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Characterization of Sources of Indoor Particles Using Novel Sampling TechniquesEPA Grant Number: U915347
Title: Characterization of Sources of Indoor Particles Using Novel Sampling Techniques
Investigators: Long, Christopher M.
Institution: Harvard University
EPA Project Officer: Just, Theodore J.
Project Period: September 1, 1998 through September 1, 2001
Project Amount: $80,280
RFA: STAR Graduate Fellowships (1998) RFA Text | Recipients Lists
Research Category: Fellowship - Health Risk Assessment , Health Effects , Academic Fellowships
The objective of this research project is to use novel monitoring and modeling techniques to characterize and quantify sources of indoor fine particulate matter (PM).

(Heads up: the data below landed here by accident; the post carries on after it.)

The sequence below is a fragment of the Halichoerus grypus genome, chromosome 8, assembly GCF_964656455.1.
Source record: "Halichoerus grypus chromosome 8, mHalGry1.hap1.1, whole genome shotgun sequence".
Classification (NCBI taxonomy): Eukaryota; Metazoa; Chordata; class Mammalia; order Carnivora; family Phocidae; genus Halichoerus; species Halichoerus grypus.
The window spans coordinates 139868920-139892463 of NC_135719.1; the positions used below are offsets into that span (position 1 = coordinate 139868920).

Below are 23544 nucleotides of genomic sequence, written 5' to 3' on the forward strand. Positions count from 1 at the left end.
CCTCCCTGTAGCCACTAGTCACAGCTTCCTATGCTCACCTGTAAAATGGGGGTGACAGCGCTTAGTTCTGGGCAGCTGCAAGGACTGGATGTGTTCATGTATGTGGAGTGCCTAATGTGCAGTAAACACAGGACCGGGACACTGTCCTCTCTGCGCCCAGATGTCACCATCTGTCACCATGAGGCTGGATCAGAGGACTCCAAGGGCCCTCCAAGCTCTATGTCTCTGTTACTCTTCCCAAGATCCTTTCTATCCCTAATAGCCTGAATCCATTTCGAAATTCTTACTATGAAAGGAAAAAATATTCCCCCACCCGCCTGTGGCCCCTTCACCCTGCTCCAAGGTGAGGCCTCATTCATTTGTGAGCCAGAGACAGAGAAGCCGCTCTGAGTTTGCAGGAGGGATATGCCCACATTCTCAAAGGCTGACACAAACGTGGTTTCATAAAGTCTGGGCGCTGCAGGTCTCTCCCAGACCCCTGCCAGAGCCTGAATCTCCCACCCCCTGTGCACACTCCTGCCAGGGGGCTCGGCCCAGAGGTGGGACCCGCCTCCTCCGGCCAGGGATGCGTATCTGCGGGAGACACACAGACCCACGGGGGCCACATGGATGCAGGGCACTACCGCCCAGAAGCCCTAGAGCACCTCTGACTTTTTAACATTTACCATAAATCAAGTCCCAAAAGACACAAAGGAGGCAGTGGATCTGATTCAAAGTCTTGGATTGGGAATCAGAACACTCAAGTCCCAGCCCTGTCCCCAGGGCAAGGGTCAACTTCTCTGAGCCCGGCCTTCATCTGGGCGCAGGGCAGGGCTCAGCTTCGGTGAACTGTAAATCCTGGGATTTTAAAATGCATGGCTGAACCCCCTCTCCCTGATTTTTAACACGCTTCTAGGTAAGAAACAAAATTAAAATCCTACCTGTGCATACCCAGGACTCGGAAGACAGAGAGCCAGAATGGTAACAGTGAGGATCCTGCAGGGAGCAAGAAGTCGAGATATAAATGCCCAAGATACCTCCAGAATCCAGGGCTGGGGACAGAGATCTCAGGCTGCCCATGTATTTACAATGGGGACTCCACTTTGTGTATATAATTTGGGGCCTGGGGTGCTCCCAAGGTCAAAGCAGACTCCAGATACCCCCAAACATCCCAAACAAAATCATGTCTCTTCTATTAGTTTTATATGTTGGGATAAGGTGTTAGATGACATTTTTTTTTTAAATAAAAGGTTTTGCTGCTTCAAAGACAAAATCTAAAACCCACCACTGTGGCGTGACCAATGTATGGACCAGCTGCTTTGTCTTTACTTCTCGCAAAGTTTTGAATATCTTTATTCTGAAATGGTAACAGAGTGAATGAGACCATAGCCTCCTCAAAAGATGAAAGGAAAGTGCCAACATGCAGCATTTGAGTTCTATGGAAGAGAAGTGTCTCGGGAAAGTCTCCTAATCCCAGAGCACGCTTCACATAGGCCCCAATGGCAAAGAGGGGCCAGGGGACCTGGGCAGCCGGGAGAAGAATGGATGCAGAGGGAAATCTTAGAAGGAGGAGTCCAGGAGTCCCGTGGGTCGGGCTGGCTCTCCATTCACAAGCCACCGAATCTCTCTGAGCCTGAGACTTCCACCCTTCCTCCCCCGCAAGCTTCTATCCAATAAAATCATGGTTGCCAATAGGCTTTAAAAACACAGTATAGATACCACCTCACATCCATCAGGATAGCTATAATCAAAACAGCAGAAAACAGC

Indoor and outdoor particulate mass and size measurements were made in nine Boston-area homes over 7-day periods in both the summer and winter. Continuous PM2.5 concentrations were measured inside and outside each home, using the Continuous Aerosol Mass Monitor, which recently was developed at Harvard, and the Tapered Element Oscillating MicroBalance. Both indoor and outdoor particle sizes were continuously monitored using the Scanning Mobility Particle Sizer and the Aerosol Particle Sizer. Integrated PM10, PM2.5, fungal spore, and particulate composition data (e.g., elemental and organic carbon, etc.) also were collected inside and outside these homes. In addition, continuous air exchange rates were measured, and detailed time activity information was obtained. Scripted activities were performed so that particle generation and decay could be directly explored for different indoor sources. The continuous particulate data will be used to investigate patterns in indoor and outdoor fine mass levels and size distributions, including diurnal and seasonal trends. Together with air exchange rates and time-activity information, these continuous data will be used to quantify source strengths of various particle sources in indoor environments. Compositional data (e.g., elemental/organic carbon concentrations, elemental analysis, biological spore concentrations, and continuous polycyclic aromatic hydrocarbon measurements) also will be used to characterize indoor particles and apportion their sources. Indoor/outdoor relationships will be investigated, and the importance of ambient versus indoor particle sources to indoor exposures will be examined. Factors influencing indoor particle generation and behavior (e.g., air exchange rates, deposition rates, penetration efficiencies) will be investigated. Study results will ultimately be incorporated into physical-statistical models to estimate indoor source contributions and predict indoor fine particulate levels.